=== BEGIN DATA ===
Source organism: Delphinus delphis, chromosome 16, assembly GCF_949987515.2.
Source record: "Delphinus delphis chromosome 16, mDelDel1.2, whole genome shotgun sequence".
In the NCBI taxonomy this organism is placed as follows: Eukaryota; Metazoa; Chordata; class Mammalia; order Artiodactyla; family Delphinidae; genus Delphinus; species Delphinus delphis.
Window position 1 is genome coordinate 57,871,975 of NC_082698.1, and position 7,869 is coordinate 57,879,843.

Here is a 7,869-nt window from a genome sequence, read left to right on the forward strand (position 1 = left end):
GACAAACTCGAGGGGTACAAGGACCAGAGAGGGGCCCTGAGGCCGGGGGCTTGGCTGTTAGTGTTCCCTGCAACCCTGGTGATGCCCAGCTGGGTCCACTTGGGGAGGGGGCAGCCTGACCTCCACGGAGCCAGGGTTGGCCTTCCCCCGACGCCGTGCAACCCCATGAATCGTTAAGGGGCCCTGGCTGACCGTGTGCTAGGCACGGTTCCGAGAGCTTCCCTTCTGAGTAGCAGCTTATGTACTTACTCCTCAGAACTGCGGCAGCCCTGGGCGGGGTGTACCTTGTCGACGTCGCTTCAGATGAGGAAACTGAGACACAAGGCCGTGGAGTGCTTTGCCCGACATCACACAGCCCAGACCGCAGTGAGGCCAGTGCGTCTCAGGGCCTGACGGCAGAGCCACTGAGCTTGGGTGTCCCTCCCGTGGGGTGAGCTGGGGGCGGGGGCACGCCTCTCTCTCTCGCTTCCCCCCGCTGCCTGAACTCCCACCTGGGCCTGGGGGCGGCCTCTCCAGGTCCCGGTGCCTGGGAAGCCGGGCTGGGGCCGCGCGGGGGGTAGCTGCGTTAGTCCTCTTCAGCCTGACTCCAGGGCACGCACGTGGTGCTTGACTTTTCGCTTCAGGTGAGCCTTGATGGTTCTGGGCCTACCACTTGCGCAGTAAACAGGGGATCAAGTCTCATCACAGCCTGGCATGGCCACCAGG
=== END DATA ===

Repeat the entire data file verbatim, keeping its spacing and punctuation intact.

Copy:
Source organism: Delphinus delphis, chromosome 16, assembly GCF_949987515.2.
Source record: "Delphinus delphis chromosome 16, mDelDel1.2, whole genome shotgun sequence".
In the NCBI taxonomy this organism is placed as follows: Eukaryota; Metazoa; Chordata; class Mammalia; order Artiodactyla; family Delphinidae; genus Delphinus; species Delphinus delphis.
Window position 1 is genome coordinate 57,871,975 of NC_082698.1, and position 7,869 is coordinate 57,879,843.

Here is a 7,869-nt window from a genome sequence, read left to right on the forward strand (position 1 = left end):
GACAAACTCGAGGGGTACAAGGACCAGAGAGGGGCCCTGAGGCCGGGGGCTTGGCTGTTAGTGTTCCCTGCAACCCTGGTGATGCCCAGCTGGGTCCACTTGGGGAGGGGGCAGCCTGACCTCCACGGAGCCAGGGTTGGCCTTCCCCCGACGCCGTGCAACCCCATGAATCGTTAAGGGGCCCTGGCTGACCGTGTGCTAGGCACGGTTCCGAGAGCTTCCCTTCTGAGTAGCAGCTTATGTACTTACTCCTCAGAACTGCGGCAGCCCTGGGCGGGGTGTACCTTGTCGACGTCGCTTCAGATGAGGAAACTGAGACACAAGGCCGTGGAGTGCTTTGCCCGACATCACACAGCCCAGACCGCAGTGAGGCCAGTGCGTCTCAGGGCCTGACGGCAGAGCCACTGAGCTTGGGTGTCCCTCCCGTGGGGTGAGCTGGGGGCGGGGGCACGCCTCTCTCTCTCGCTTCCCCCCGCTGCCTGAACTCCCACCTGGGCCTGGGGGCGGCCTCTCCAGGTCCCGGTGCCTGGGAAGCCGGGCTGGGGCCGCGCGGGGGGTAGCTGCGTTAGTCCTCTTCAGCCTGACTCCAGGGCACGCACGTGGTGCTTGACTTTTCGCTTCAGGTGAGCCTTGATGGTTCTGGGCCTACCACTTGCGCAGTAAACAGGGGATCAAGTCTCATCACAGCCTGGCATGGCCACCAGG